Powell Delivers a Subtle Message to Markets
(Bloomberg Opinion) -- At first glance, it would appear that Federal Reserve Chairman Jerome Powell stuck to the script in prepared testimony to the Senate Banking Committee by saying a healthy U.S. economy has faced some “crosscurrents and conflicting signals.” Although that’s nothing he hasn’t said before, there was still something potentially significant for markets in Powell’s delivery.
In describing those crosscurrents, the first thing Powell highlighted was how “financial markets became more volatile” at the end of last year and how “financial conditions are now less supportive of growth.” He then talked about economic fundamentals and how “growth has slowed in some major foreign economies, particularly China and Europe.” Mentioning financial markets before the economy is as clear a signal as any that the Fed’s top priority is preventing another plunge in the stock market like the one in December, which many suspected was the real reason the Fed officially pivoted toward a more dovish stance in January. “Keeping asset prices elevated is officially the #3 mandate of the Federal Reserve,” Bleakley Financial Group chief investment officer Peter Boockvar wrote in a note to clients. The Fed’s first two mandates are full employment and stable consumer prices. In that context, Powell’s testimony should only further cement the idea of a “Fed Put” that underpins riskier assets. In that context, it’s little wonder that the S&P 500 Index, which was down as much as 0.24 percent, rebounded to rise as much as 0.25 percent before ending the day little changed in the face of lower earnings and growth forecasts.
The big risk investors face, though, is becoming too bullish on risk assets such as equities and corporate bonds, which might force the Fed to keep raising interest rates after markets have largely priced out any hikes this year. Indeed, financial conditions are as loose now after the rebound in markets as they were when the Fed was boosting rates last year. “Markets are underestimating the Fed’s capacity to tighten this year,” the strategists at Brown Brothers Harriman wrote in a research note after Powell’s testimony.
BOND BULLS ARE EMBOLDENED
Nevertheless, the bond market is signaling that there’s a very high bar to any rate increases this year by the Fed. That was confirmed in JPMorgan’s widely followed weekly Treasury sentiment survey. It revealed that bond traders are now their most bullish since 2016 despite yields on U.S. debt falling to about their lowest levels of the last year and the government ramping up its borrowing to finance a $1 trillion budget deficit. As if that wasn’t enough, the Treasury Department’s monthly auction of seven-year notes drew the most demand since August, based on the amount of bids the government received relative to the amount sold. Institutional purchasers that deal directly with the Treasury took more than 25 percent of Tuesday’s $32 billion seven-year offering, the most since 2014. “Auction trades like supply is running out,” was the headline of a research note put out by FTN Financial in the wake of the sale. Supply, of course, is not running out. It’s getting more abundant. The ballooning budget deficit caused the U.S. to more than double its borrowing last year to $1.34 trillion, and predictions are that annual new issuance will range from $1.25 trillion to $1.4 trillion over the next four years. The bond vigilantes may someday regroup and push back against excessive borrowing, but there’s no sign of it now.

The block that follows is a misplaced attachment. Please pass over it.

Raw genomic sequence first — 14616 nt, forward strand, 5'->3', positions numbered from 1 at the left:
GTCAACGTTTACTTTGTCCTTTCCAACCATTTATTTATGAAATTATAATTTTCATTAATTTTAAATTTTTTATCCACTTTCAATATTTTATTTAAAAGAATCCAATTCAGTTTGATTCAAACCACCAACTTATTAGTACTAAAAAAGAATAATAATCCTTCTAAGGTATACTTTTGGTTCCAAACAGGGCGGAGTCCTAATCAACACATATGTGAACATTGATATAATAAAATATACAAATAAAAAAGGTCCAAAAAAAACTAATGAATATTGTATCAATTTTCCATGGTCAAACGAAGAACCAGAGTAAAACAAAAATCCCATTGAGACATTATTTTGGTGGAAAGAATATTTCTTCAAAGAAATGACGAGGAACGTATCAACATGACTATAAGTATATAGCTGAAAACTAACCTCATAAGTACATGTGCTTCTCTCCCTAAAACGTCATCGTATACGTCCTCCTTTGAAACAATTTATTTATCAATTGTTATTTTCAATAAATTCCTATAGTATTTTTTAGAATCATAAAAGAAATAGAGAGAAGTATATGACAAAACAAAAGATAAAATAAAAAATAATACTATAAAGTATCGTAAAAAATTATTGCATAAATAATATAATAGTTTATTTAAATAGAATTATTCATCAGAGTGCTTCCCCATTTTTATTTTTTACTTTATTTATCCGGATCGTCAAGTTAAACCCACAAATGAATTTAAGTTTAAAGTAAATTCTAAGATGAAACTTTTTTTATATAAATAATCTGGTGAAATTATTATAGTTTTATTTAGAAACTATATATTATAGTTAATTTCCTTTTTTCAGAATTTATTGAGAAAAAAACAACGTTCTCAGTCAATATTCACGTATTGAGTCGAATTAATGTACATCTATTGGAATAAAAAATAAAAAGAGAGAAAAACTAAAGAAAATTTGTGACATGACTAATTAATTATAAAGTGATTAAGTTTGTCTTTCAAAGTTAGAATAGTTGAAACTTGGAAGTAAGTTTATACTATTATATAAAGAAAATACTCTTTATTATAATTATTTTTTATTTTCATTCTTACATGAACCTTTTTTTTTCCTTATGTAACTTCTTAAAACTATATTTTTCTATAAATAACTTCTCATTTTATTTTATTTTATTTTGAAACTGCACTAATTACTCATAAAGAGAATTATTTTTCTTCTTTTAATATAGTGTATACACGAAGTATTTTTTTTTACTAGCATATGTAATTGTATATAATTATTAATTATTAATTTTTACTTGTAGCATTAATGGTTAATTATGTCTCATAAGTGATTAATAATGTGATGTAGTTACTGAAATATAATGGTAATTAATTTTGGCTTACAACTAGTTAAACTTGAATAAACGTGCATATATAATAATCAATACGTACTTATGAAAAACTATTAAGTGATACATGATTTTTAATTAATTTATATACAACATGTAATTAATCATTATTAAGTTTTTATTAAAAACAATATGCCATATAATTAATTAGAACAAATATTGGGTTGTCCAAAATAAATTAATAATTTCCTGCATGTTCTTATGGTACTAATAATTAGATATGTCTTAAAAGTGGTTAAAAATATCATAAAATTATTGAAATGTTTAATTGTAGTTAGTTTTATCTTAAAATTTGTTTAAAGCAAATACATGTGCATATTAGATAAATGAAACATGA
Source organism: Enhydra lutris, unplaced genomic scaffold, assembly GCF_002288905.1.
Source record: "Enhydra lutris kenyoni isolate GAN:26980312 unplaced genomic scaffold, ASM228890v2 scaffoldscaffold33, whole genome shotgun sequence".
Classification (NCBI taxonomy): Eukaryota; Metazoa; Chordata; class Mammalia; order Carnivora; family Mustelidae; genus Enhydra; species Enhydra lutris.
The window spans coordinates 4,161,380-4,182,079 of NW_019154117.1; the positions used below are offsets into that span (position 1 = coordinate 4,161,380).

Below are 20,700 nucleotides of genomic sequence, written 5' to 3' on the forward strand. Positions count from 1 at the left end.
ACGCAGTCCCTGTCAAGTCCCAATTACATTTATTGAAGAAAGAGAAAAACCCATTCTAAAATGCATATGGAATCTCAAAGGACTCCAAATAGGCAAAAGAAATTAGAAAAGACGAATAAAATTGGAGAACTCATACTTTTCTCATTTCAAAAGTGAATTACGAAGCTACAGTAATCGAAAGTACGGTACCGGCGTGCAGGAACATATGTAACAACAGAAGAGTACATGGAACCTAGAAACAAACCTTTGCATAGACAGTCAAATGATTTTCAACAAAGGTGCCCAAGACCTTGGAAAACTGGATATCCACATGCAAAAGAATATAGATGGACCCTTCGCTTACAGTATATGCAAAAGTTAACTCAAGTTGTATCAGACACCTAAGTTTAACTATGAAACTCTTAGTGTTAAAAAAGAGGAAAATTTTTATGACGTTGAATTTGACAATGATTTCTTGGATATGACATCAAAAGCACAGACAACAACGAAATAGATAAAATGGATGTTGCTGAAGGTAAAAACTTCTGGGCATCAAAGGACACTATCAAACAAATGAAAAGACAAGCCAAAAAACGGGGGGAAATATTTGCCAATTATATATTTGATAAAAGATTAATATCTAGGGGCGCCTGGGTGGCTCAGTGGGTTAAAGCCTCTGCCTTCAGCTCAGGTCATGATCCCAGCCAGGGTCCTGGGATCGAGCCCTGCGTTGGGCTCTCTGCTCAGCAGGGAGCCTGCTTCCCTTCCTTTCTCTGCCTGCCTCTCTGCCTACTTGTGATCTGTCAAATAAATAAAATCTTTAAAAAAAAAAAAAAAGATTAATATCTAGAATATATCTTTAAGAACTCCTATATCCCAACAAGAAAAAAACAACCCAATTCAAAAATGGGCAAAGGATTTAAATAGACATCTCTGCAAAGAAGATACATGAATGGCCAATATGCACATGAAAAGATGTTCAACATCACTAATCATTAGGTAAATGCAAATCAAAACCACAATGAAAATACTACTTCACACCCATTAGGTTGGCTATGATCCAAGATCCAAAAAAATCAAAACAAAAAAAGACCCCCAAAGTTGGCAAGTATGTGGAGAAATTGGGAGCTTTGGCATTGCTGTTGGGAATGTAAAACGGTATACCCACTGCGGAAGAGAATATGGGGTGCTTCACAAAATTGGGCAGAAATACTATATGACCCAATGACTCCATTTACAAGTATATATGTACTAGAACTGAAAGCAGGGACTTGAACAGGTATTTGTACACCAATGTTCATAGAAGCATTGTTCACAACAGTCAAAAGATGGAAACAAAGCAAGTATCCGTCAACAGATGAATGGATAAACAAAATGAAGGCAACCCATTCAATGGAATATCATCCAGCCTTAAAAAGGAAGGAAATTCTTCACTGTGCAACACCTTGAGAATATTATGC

COMMON SENSE MAKES AN APPEARANCE
U.K. lawmakers are finally coming to their senses. At least that’s the signal being sent by the currency market, where traders on Tuesday pushed the Bloomberg British Pound Index to its highest level since May. The rally in sterling against its major peers follows the news that Prime Minister Theresa May promised to allow Parliament a vote to delay Brexit and block the potential economic disaster of a no-deal split with the European Union if British lawmakers reject her divorce agreement next month. The opposition Labour party, meanwhile, says it supports a second vote on whether the U.K. should leave the European Union. To many in the currency market, that should have happened a long time ago, but better late than never. A survey of strategists conducted by Bloomberg last month revealed that the pound would rally much more should a second referendum be confirmed than on a delay to Brexit, according to Bloomberg News’s Charlotte Ryan. Still, it’s harder to see a way to reach such an outcome whereas the EU has already said it would consider allowing the U.K. more time to negotiate. May told Parliament that she would only pursue a delay if there was no other option and that it should be for the shortest possible time, “not beyond the end of June.”